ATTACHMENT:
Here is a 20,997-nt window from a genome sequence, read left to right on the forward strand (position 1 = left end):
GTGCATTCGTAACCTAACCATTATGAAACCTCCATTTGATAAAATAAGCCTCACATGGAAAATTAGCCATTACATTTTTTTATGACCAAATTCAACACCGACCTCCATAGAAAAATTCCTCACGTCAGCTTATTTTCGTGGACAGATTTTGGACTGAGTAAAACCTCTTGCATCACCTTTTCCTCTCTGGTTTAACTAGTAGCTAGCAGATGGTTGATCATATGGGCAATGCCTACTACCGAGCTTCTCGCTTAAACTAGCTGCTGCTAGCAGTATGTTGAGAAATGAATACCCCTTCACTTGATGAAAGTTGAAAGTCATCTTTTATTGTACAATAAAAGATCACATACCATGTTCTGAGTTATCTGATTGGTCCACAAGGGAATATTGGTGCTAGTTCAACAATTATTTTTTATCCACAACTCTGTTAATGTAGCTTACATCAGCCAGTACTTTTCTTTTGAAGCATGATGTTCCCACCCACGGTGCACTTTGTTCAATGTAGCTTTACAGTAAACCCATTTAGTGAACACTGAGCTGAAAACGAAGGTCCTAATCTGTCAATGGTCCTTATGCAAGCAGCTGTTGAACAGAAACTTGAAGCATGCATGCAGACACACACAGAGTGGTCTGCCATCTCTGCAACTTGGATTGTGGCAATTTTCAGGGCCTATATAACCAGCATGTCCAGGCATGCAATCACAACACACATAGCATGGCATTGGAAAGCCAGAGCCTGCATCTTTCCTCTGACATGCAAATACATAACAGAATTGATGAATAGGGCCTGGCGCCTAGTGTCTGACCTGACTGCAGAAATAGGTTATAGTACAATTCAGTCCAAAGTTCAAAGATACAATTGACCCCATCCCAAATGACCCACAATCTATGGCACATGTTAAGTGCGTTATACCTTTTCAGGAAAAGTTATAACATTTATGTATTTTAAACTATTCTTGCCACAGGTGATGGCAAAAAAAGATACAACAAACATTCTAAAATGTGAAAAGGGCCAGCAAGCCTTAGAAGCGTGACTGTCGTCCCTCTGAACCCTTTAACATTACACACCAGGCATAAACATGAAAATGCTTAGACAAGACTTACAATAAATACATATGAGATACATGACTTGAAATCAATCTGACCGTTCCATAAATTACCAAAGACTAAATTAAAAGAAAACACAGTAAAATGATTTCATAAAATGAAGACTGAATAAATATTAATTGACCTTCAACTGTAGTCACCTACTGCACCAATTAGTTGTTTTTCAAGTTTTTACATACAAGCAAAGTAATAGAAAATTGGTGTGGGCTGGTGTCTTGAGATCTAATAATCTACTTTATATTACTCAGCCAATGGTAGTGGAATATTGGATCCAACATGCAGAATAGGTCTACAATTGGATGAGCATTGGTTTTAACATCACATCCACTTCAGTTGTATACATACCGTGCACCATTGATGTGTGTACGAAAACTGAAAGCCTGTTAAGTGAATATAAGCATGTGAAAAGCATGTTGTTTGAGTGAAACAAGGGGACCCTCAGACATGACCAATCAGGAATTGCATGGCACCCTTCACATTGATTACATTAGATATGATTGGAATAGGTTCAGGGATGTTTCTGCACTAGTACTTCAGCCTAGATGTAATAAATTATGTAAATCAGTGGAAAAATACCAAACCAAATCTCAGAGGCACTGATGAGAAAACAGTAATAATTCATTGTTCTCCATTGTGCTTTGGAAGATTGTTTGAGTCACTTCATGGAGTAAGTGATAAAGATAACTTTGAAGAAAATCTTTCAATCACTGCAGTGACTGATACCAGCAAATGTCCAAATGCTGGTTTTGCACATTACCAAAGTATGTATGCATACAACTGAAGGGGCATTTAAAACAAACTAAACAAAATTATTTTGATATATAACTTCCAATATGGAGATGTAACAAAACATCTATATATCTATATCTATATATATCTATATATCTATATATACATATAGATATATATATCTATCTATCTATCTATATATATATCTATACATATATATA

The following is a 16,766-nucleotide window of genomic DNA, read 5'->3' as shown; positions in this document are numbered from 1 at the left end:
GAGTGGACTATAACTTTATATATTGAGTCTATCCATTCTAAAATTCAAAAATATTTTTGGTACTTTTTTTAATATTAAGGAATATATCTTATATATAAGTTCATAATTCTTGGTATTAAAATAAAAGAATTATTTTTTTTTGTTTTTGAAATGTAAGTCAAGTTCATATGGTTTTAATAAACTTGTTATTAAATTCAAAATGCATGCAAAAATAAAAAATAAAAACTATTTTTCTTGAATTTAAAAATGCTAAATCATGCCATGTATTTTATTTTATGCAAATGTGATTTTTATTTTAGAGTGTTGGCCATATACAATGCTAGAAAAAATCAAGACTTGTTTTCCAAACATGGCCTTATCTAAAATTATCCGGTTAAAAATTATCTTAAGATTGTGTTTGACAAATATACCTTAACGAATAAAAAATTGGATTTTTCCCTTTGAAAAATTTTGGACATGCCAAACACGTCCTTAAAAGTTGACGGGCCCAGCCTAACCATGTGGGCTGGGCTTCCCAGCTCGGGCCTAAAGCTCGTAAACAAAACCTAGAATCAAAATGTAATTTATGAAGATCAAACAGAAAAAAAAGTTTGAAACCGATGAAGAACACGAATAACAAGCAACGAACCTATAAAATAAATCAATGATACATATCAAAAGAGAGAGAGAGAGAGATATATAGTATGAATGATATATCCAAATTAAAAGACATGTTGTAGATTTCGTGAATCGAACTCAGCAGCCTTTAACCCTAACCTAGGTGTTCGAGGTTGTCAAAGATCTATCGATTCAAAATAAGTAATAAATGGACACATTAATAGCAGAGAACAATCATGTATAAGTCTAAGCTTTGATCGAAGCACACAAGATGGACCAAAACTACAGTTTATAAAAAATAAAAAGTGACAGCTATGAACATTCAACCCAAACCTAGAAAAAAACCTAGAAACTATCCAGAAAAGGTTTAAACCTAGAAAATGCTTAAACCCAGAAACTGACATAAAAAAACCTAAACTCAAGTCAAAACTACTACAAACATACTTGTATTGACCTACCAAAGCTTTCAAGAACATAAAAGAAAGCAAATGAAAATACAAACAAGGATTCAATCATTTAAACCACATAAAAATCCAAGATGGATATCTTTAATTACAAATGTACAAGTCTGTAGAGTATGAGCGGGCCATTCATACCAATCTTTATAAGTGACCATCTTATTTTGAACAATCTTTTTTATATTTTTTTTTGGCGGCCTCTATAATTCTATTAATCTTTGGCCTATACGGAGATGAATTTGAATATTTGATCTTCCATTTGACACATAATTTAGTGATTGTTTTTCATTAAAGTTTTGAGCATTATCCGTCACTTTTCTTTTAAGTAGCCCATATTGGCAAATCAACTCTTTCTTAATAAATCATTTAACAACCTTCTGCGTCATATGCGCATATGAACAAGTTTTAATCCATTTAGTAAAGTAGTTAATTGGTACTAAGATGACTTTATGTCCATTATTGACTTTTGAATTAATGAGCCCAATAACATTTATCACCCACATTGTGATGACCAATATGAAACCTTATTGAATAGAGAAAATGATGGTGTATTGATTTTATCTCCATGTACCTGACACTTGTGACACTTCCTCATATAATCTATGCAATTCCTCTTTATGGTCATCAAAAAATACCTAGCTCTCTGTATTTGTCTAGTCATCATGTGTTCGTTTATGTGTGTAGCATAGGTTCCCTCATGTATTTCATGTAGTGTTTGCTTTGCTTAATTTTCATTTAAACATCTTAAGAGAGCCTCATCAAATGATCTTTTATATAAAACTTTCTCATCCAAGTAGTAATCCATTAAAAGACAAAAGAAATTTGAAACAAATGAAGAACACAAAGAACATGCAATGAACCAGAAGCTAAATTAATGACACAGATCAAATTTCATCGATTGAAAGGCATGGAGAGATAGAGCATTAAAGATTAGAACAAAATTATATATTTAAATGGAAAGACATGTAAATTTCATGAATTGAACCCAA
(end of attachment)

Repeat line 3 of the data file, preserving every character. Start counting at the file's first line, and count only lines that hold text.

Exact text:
The following is a 16,766-nucleotide window of genomic DNA, read 5'->3' as shown; positions in this document are numbered from 1 at the left end: